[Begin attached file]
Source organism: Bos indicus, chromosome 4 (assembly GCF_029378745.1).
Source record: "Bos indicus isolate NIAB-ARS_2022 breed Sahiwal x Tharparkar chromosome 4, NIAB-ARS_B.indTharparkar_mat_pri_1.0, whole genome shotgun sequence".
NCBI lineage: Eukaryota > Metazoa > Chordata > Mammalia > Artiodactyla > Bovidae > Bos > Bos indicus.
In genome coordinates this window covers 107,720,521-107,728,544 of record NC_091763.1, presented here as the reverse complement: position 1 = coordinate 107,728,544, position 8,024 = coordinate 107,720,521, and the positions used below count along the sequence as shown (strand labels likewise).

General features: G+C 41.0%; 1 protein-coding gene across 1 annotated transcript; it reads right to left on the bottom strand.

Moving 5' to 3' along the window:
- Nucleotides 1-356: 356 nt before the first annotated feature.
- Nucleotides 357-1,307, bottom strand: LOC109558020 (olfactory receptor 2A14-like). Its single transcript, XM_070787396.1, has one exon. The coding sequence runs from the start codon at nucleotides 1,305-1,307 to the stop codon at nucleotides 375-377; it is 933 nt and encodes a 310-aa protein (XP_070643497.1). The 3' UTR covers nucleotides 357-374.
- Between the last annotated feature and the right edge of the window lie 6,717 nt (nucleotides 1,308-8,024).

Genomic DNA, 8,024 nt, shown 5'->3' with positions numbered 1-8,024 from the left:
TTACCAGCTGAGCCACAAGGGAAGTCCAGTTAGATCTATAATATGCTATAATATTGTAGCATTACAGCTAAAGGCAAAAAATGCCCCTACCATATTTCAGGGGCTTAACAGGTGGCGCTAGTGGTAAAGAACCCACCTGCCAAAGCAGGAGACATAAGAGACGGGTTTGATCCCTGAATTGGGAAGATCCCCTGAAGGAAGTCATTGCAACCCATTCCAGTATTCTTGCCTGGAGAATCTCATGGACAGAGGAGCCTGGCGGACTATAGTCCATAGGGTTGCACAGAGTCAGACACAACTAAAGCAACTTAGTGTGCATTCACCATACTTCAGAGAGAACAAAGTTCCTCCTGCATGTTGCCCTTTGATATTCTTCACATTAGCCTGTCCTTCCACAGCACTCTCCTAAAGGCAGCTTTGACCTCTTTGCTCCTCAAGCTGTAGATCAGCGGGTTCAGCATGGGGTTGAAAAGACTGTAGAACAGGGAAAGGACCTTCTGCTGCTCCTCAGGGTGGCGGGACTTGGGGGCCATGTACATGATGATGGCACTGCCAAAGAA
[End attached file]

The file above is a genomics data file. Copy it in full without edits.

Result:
Source organism: Bos indicus, chromosome 4 (assembly GCF_029378745.1).
Source record: "Bos indicus isolate NIAB-ARS_2022 breed Sahiwal x Tharparkar chromosome 4, NIAB-ARS_B.indTharparkar_mat_pri_1.0, whole genome shotgun sequence".
NCBI lineage: Eukaryota > Metazoa > Chordata > Mammalia > Artiodactyla > Bovidae > Bos > Bos indicus.
In genome coordinates this window covers 107,720,521-107,728,544 of record NC_091763.1, presented here as the reverse complement: position 1 = coordinate 107,728,544, position 8,024 = coordinate 107,720,521, and the positions used below count along the sequence as shown (strand labels likewise).

General features: G+C 41.0%; 1 protein-coding gene across 1 annotated transcript; it reads right to left on the bottom strand.

Moving 5' to 3' along the window:
- Nucleotides 1-356: 356 nt before the first annotated feature.
- Nucleotides 357-1,307, bottom strand: LOC109558020 (olfactory receptor 2A14-like). Its single transcript, XM_070787396.1, has one exon. The coding sequence runs from the start codon at nucleotides 1,305-1,307 to the stop codon at nucleotides 375-377; it is 933 nt and encodes a 310-aa protein (XP_070643497.1). The 3' UTR covers nucleotides 357-374.
- Between the last annotated feature and the right edge of the window lie 6,717 nt (nucleotides 1,308-8,024).

Genomic DNA, 8,024 nt, shown 5'->3' with positions numbered 1-8,024 from the left:
TTACCAGCTGAGCCACAAGGGAAGTCCAGTTAGATCTATAATATGCTATAATATTGTAGCATTACAGCTAAAGGCAAAAAATGCCCCTACCATATTTCAGGGGCTTAACAGGTGGCGCTAGTGGTAAAGAACCCACCTGCCAAAGCAGGAGACATAAGAGACGGGTTTGATCCCTGAATTGGGAAGATCCCCTGAAGGAAGTCATTGCAACCCATTCCAGTATTCTTGCCTGGAGAATCTCATGGACAGAGGAGCCTGGCGGACTATAGTCCATAGGGTTGCACAGAGTCAGACACAACTAAAGCAACTTAGTGTGCATTCACCATACTTCAGAGAGAACAAAGTTCCTCCTGCATGTTGCCCTTTGATATTCTTCACATTAGCCTGTCCTTCCACAGCACTCTCCTAAAGGCAGCTTTGACCTCTTTGCTCCTCAAGCTGTAGATCAGCGGGTTCAGCATGGGGTTGAAAAGACTGTAGAACAGGGAAAGGACCTTCTGCTGCTCCTCAGGGTGGCGGGACTTGGGGGCCATGTACATGATGATGGCACTGCCAAAGAA